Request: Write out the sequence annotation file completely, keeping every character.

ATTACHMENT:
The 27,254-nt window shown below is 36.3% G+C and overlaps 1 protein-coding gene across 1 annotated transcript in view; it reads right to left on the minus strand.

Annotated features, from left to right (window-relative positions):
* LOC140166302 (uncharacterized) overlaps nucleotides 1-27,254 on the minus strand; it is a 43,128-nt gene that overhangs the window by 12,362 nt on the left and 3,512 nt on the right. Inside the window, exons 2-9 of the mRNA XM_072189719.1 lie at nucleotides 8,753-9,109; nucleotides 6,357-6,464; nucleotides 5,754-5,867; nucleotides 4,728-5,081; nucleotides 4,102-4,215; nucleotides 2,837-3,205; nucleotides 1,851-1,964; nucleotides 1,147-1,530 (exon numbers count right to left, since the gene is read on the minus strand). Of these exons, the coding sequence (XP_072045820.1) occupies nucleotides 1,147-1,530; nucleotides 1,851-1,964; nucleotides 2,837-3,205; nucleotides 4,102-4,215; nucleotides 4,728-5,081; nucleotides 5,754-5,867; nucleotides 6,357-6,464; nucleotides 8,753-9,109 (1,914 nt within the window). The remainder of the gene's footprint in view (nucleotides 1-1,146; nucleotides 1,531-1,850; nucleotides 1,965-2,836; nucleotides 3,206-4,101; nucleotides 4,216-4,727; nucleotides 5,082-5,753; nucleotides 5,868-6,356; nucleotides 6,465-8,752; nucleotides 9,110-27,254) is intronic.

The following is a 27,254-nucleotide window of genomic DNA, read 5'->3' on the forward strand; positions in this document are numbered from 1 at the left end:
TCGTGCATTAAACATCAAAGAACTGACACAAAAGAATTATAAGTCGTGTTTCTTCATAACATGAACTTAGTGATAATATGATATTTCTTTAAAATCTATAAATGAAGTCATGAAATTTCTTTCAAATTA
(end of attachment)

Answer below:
The 27,254-nt window shown below is 36.3% G+C and overlaps 1 protein-coding gene across 1 annotated transcript in view; it reads right to left on the minus strand.

Annotated features, from left to right (window-relative positions):
* LOC140166302 (uncharacterized) overlaps nucleotides 1-27,254 on the minus strand; it is a 43,128-nt gene that overhangs the window by 12,362 nt on the left and 3,512 nt on the right. Inside the window, exons 2-9 of the mRNA XM_072189719.1 lie at nucleotides 8,753-9,109; nucleotides 6,357-6,464; nucleotides 5,754-5,867; nucleotides 4,728-5,081; nucleotides 4,102-4,215; nucleotides 2,837-3,205; nucleotides 1,851-1,964; nucleotides 1,147-1,530 (exon numbers count right to left, since the gene is read on the minus strand). Of these exons, the coding sequence (XP_072045820.1) occupies nucleotides 1,147-1,530; nucleotides 1,851-1,964; nucleotides 2,837-3,205; nucleotides 4,102-4,215; nucleotides 4,728-5,081; nucleotides 5,754-5,867; nucleotides 6,357-6,464; nucleotides 8,753-9,109 (1,914 nt within the window). The remainder of the gene's footprint in view (nucleotides 1-1,146; nucleotides 1,531-1,850; nucleotides 1,965-2,836; nucleotides 3,206-4,101; nucleotides 4,216-4,727; nucleotides 5,082-5,753; nucleotides 5,868-6,356; nucleotides 6,465-8,752; nucleotides 9,110-27,254) is intronic.

The following is a 27,254-nucleotide window of genomic DNA, read 5'->3' on the forward strand; positions in this document are numbered from 1 at the left end:
TCGTGCATTAAACATCAAAGAACTGACACAAAAGAATTATAAGTCGTGTTTCTTCATAACATGAACTTAGTGATAATATGATATTTCTTTAAAATCTATAAATGAAGTCATGAAATTTCTTTCAAATTA